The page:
Museum for Man United legend Duncan Edwards opens in Dudley


The Duncan Edwards Museum was officially opened on Friday, 14 August, by the family of Jimmy Murphy, the assistant manager to Sir Matt Busby who played such an integral role in the careers of Duncan and the rest of the Busby Babes who illuminated English football in the 1950s.

Relatives of Duncan were also in attendance, together with dozens of United supporters and other football fans, to see the ribbon-cutting ceremony for what is believed to be the first museum dedicated to the memory of an individual footballer in England.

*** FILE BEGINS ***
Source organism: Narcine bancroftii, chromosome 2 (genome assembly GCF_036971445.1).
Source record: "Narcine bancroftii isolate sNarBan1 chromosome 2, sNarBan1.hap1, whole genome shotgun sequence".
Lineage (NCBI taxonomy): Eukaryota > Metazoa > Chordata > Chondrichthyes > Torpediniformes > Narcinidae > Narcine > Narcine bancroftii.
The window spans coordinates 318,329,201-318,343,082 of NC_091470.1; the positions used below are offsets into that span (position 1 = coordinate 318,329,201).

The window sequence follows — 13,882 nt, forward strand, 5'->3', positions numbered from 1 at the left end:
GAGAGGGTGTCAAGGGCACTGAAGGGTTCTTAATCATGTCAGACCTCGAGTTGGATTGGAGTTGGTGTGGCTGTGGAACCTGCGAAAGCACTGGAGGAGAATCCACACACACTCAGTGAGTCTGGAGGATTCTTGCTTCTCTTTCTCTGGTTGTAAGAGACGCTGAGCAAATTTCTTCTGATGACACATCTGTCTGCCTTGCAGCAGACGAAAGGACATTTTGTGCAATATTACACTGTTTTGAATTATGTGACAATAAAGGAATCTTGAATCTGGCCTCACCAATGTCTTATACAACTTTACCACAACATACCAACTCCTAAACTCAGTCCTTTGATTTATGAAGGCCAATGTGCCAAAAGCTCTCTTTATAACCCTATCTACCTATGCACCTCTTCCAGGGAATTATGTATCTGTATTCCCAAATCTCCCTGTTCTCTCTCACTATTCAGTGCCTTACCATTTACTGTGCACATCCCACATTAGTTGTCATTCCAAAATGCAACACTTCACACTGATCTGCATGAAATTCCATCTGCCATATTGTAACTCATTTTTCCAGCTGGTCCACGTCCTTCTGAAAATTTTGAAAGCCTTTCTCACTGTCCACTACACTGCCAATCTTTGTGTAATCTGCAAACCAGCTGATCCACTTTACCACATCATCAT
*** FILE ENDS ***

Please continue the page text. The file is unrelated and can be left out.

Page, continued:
A wealth of memorabilia from his football career and his early life growing up in the West Midlands town of Dudley are packed into the small museum, just footsteps from where a statue of Duncan is on display in the marketplace.

Duncan was just 21 when he died from injuries sustained in the Munich air crash as the Babes returned from a European Cup match in Belgrade in February 1958. Yet, the powerful and skilful midfielder had already played 151 times for United and 18 times for England and many observers believed he was destined to become one of the greatest players of all time.


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